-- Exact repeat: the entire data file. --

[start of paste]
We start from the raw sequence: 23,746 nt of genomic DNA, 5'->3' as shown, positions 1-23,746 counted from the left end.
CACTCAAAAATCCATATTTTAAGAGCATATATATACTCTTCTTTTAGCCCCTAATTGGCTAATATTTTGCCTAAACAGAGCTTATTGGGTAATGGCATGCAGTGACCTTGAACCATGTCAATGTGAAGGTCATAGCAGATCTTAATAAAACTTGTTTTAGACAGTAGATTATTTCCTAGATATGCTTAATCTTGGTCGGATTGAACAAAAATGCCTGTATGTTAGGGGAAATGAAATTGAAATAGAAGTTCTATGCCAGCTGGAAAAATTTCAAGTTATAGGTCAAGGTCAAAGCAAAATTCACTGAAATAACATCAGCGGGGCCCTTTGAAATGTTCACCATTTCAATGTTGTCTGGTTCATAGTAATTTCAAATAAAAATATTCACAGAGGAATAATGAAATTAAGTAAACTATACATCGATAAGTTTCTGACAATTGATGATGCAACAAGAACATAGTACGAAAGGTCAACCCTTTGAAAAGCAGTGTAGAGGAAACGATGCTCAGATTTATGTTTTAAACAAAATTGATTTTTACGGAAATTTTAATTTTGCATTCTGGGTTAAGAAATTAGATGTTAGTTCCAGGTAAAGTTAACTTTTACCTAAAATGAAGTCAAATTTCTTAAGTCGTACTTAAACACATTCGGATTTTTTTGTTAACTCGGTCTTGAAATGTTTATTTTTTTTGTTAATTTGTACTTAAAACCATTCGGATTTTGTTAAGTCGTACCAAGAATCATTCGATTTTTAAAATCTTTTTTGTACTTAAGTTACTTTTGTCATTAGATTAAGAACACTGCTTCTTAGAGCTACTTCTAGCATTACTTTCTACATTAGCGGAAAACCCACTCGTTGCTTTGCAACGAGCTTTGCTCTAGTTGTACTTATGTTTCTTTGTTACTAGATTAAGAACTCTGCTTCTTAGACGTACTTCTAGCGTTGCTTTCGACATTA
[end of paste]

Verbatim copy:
We start from the raw sequence: 23,746 nt of genomic DNA, 5'->3' as shown, positions 1-23,746 counted from the left end.
CACTCAAAAATCCATATTTTAAGAGCATATATATACTCTTCTTTTAGCCCCTAATTGGCTAATATTTTGCCTAAACAGAGCTTATTGGGTAATGGCATGCAGTGACCTTGAACCATGTCAATGTGAAGGTCATAGCAGATCTTAATAAAACTTGTTTTAGACAGTAGATTATTTCCTAGATATGCTTAATCTTGGTCGGATTGAACAAAAATGCCTGTATGTTAGGGGAAATGAAATTGAAATAGAAGTTCTATGCCAGCTGGAAAAATTTCAAGTTATAGGTCAAGGTCAAAGCAAAATTCACTGAAATAACATCAGCGGGGCCCTTTGAAATGTTCACCATTTCAATGTTGTCTGGTTCATAGTAATTTCAAATAAAAATATTCACAGAGGAATAATGAAATTAAGTAAACTATACATCGATAAGTTTCTGACAATTGATGATGCAACAAGAACATAGTACGAAAGGTCAACCCTTTGAAAAGCAGTGTAGAGGAAACGATGCTCAGATTTATGTTTTAAACAAAATTGATTTTTACGGAAATTTTAATTTTGCATTCTGGGTTAAGAAATTAGATGTTAGTTCCAGGTAAAGTTAACTTTTACCTAAAATGAAGTCAAATTTCTTAAGTCGTACTTAAACACATTCGGATTTTTTTGTTAACTCGGTCTTGAAATGTTTATTTTTTTTGTTAATTTGTACTTAAAACCATTCGGATTTTGTTAAGTCGTACCAAGAATCATTCGATTTTTAAAATCTTTTTTGTACTTAAGTTACTTTTGTCATTAGATTAAGAACACTGCTTCTTAGAGCTACTTCTAGCATTACTTTCTACATTAGCGGAAAACCCACTCGTTGCTTTGCAACGAGCTTTGCTCTAGTTGTACTTATGTTTCTTTGTTACTAGATTAAGAACTCTGCTTCTTAGACGTACTTCTAGCGTTGCTTTCGACATTA